In getting ready for the summer tutoring season, we once again have had several discussions with parents regarding preparation for math in the upcoming year. One of the things we have noticed over time is that there seems to be a trend locally to introduce students to sophisticated math concepts at an earlier and earlier age. The trend has got us thinking about why that might be and, whether it reflects something that promotes overall genuine academic mastery in math.

As a person that took Algebra 1 in 9^{th} grade, today’s local community would likely consider this author to be tracked for “regular math,” or even a bit behind. Yet, the author was considered very good in mathematics when he was young and went on to major in Aerospace Engineering (where he took 5 calculus classes) as an undergraduate at a prestigious engineering school. Later, the author went on to a Master’s Degree program at Stanford University in what is probably best described as “applied math.” In other words, despite his “lagging behind” in high school by today’s standards, mathematically, he’s had more training than many people and has done “okay” in that department.

We encounter student after student that is taking algebra 1 in 7^{th} grade, many of whom are not mathematically mature enough for the precision that solid mathematical thinking requires. Despite that fact, the local climate for math achievement seemingly holds taking a class like algebra 1 at an earlier and earlier age as desirable. What is the rush? Why is it that *pushing down* the age at which algebra is taught (and thus advancing through the math ladder earlier) is desirable when many students are simply not ready?

One thought is that a reason for this “push-down” is a response to the regular reports that among industrialized nations, the United States is not fairing as well in math achievement as we, its citizens, would like. Couple that fact with the regular warnings that are issued about maintaining worldwide technological leadership as a nation being critically dependent on our ability to produce a student body that is proficient in math, and one can see the connection. But is this response misguided? Is the reason that we perform worse than some of our industrialized peers really attributable to the fact that children in other nations are seeing sophisticated math concepts earlier than ours?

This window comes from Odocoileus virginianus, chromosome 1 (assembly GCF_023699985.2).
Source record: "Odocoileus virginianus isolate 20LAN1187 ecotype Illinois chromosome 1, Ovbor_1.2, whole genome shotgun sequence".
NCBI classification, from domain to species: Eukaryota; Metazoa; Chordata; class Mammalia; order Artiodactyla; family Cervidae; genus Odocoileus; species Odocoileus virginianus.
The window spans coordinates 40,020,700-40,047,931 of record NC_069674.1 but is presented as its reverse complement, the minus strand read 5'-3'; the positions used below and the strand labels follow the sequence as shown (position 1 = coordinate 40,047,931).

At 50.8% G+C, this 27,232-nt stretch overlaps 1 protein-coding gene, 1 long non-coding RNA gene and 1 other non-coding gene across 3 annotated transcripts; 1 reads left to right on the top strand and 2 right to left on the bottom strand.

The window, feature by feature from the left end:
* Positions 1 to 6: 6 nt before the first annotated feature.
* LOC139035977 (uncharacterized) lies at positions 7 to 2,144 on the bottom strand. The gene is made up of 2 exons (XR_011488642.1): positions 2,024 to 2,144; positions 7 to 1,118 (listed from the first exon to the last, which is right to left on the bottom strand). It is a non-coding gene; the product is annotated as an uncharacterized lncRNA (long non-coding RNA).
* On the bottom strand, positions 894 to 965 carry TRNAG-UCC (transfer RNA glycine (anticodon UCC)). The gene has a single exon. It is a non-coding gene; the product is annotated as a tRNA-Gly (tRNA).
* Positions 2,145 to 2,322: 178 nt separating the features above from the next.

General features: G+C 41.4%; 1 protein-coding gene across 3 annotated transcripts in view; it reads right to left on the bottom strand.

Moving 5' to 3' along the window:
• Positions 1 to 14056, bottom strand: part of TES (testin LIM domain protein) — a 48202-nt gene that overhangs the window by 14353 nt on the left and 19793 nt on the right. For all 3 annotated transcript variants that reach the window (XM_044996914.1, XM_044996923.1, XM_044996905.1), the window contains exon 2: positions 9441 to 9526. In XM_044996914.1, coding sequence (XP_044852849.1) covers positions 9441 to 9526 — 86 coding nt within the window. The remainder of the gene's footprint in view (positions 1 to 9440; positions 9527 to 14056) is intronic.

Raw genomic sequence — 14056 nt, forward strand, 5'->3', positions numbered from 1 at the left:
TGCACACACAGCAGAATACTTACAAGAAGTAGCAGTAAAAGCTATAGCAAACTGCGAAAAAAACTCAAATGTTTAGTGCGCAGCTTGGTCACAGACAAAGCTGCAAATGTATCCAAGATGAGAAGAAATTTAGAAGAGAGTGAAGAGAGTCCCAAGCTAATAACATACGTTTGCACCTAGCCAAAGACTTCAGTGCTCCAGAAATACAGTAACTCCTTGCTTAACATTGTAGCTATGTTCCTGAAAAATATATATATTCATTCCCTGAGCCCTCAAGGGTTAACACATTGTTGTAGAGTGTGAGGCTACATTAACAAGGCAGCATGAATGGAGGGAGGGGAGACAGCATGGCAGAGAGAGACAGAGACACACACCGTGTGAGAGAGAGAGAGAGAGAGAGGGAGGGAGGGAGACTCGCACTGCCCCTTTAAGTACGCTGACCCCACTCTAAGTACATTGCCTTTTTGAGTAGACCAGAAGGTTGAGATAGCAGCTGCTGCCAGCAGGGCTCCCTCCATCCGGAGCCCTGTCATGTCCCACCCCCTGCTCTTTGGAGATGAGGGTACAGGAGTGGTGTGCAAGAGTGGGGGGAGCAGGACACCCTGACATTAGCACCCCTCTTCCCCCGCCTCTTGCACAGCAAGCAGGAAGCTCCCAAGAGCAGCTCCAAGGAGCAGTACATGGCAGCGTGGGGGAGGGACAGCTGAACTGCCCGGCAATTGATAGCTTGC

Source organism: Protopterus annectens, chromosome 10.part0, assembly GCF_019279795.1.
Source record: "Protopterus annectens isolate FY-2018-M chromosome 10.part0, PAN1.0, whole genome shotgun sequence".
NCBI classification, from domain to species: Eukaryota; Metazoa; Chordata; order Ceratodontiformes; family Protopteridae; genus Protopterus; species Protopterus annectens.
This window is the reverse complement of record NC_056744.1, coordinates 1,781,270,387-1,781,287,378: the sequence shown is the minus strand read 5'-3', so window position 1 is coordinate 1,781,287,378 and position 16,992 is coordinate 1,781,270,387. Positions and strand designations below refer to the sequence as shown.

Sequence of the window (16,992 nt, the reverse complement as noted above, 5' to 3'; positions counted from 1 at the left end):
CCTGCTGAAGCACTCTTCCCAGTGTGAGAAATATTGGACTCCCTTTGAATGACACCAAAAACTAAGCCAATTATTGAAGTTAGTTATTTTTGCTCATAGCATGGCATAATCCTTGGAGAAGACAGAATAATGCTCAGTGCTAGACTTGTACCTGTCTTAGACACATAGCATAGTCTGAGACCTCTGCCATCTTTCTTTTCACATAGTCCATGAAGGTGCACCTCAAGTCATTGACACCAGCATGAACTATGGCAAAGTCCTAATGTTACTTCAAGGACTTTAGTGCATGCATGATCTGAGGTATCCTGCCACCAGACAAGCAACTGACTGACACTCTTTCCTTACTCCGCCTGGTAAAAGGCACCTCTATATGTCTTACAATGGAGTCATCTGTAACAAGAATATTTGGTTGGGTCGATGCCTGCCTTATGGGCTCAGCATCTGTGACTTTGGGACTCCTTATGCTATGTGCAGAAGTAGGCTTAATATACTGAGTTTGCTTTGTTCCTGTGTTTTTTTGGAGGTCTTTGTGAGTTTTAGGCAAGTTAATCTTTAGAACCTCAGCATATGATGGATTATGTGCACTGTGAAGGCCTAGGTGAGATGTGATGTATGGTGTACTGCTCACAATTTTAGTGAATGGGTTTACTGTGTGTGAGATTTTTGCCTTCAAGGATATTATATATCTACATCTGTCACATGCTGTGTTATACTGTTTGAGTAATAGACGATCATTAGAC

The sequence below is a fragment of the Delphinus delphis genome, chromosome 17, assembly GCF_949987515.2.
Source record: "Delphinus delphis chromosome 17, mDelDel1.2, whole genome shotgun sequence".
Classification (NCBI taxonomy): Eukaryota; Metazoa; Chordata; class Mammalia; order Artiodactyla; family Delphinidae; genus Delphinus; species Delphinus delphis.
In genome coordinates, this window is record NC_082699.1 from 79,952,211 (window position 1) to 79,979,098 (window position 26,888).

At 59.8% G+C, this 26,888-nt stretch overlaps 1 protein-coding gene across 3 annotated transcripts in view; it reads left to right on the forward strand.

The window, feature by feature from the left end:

Certainly another motivator, at least in Silicon Valley, is one of competition. It’s no revelation to characterize Silicon Valley as a highly competitive place, but we wonder whether some of that competitive spirit is manifesting itself in a way that may not be optimal if our goal is to raise as many children as we can with legitimate mathematical competency. We wonder whether the drive for competitive edge, rather than doing what may be best for most students, is powering some of the push-down.

There is no doubt that there ARE students that live here that are indeed capable of digesting Algebra 1 in the seventh grade. There are a great many highly intelligent, educated and motivated individuals that live here, so it is highly likely that there are a higher proportion of children that live here who can perform, and even excel in math at early ages. But it seems to us that the response to that likely fact should be to enrich the lives of those students where appropriate. Instead, what may be happening is that the push to have those children be enriched and do advanced work within the school setting is “seen” by parents of a variety of children, some of whom may be ready for that level of work, and some of whom may not. The rush to ensure that the child is “keeping up” ends up resulting in a child being placed in a class (often at parental insistence) that may not be appropriate. Thus, advanced math begins to “creep down” to a lower grade level and ultimately this may not be helpful.

The problem with both of the aforementioned phenomena as a response to wanting our children to excel in math is that a lot of kids end up finding themselves overwhelmed and stuck on a “hamster wheel” of results-driven, i.e. grade-driven performance. Far too often the result is that kids compensate by seeking learning strategies that maximize a grade without enabling them to truly and deeply assimilate some of the more important connections in math. Hence, we end up educating a legion of students whose mastery of rote strategy is very high, but whose capacity to draw connections and thus become better, more capable math problem solvers is never given a chance to flourish.

Furthermore, and we see this a lot too, many children are never given the chance to see the beauty in math and the power of becoming math proficient. At the end of the day, many students see it as just another “thing that needs to be done” so college admission is made easier. That result seems antithetical to the goal of raising more of our children to be truly mathematically literate and is in fact, somewhat akin to “proof by contradiction” (If you’ve studied and appreciated math, those last words will seem familiar).